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Pennsylvania couples need to consider finances in divorce

The divorce process involves more than determining where a person will live or who will get the family dog. It can be a very massive upheaval of one’s finances. Any Pennsylvania couple in the midst of a divorce may benefit by considering a few tips about how to deal with credit card accounts before they actually start anew.

If both parties are obligated on the credit card, both are legally obligated to keep up with the debt. If one party says they will assume payments, but they then neglect to do so, the other party can still be held accountable if their name remains on the account. The best way to deal with this scenario is to designate who will take ownership of what account and then transfer balances to new accounts to relieve the other party of responsibility. Another idea is to take any joint savings and simply pay off and close out any joint accounts.

Divorce and effects on homes for Pennsylvania couples

There are many decisions to be made when a decision to end a marriage is made. The division of property during a divorce can take a major emotional and financial toll on all parties. The fate of a home and the process of getting a new home can be particularly complicated for Pennsylvania couples as they navigate a divorce.

The process of how to split a house and the resulting impact varies according to whether a couple is just separated, in the process of divorce or has finalized a divorce. If still married, one party can surely go out and buy a home of their own. However, the other spouse -- a soon-to-be ex-spouse -- will need to sign documents releasing them from any interest in the new property being acquired.

Pennsylvania parents can plan to tell kids about divorce

Every family is different. How children and parents deal with divorce can be vastly different also. However, despite the uniqueness of each family, Pennsylvania families may be interested in a few guidelines as to when it may be best to discuss an impending divorce with children.

For children who are of adolescent age, it may benefit them to know about the divorce a few weeks before an actual split. This may help them process how the news will affect them directly and give them time to discuss their feelings about the changes coming. For children of this age who are old enough to indicate where they wish to live, this time to reflect and decide can be crucial for how a custody negotiation moves forward.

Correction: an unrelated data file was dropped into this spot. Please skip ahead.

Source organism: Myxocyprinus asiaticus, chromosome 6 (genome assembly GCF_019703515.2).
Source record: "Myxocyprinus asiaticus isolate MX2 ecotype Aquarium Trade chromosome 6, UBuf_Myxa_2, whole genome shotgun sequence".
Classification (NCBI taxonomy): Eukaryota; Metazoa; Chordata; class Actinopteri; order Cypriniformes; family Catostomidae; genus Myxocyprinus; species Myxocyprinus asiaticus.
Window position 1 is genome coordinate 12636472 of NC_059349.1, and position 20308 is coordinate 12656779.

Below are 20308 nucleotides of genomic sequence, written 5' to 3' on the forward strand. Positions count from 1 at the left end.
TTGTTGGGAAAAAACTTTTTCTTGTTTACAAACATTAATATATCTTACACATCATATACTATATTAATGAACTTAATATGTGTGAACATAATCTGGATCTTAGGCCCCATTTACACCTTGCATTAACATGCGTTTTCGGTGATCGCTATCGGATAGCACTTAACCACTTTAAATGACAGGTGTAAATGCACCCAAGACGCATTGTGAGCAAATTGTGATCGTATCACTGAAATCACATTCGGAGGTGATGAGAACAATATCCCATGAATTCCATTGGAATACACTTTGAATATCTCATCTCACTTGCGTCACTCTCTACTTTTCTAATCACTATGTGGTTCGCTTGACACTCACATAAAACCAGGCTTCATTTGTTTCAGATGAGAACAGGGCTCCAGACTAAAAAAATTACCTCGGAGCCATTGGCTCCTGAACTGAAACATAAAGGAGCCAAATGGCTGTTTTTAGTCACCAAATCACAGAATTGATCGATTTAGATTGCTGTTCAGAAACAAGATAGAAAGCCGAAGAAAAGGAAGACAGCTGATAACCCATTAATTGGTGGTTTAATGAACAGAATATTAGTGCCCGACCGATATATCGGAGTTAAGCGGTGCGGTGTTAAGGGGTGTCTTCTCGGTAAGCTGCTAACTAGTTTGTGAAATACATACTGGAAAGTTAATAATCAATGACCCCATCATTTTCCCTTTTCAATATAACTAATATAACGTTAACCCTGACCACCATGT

Divorce in Pennsylvania may impact earnings and retirement

The changes that take place during and after a divorce can be far-reaching. Many lives change in an instant during a divorce. One area that is sure to change is a person’s financial standing or outlook. For couples who are going through what is dubbed a “gray divorce,” which is divorce after the age of 50, the impact a Pennsylvania divorce may have on retirement savings can be life-altering.

Retirement savings accumulated over time may be significant. If one party stayed at home and the other made the bulk of the retirement savings or pensions, those funds would be split between the two. The division of retirement funds can essentially mean that both parties may be retiring on half of what they expected to have. Plus, after a certain age, it may be difficult if not impossible to rebuild that nest egg.

Tips to keep divorce separate from work

The divorce process can be complex, emotionally draining and time-consuming. Because divorce issues can spill over into every facet of someone’s life, it is only natural that divorce may impact a person’s career or work life. The impact on work can actually be detrimental to someone’s career. Pennsylvania couples going through the divorce process may be interested in a few tips to help keep a divorce separate from work.

One practical tip is to keep the details or issues related to a divorce out of the work place. This may mean intentionally avoiding talking about divorce matters with co-workers. It can also mean avoiding making phone calls from the office related to the divorce. Calling family members or the soon-to-be ex-spouse from the office can lead to conflict or interference with work priorities.

Possible shift in Pennsylvania child custody trends?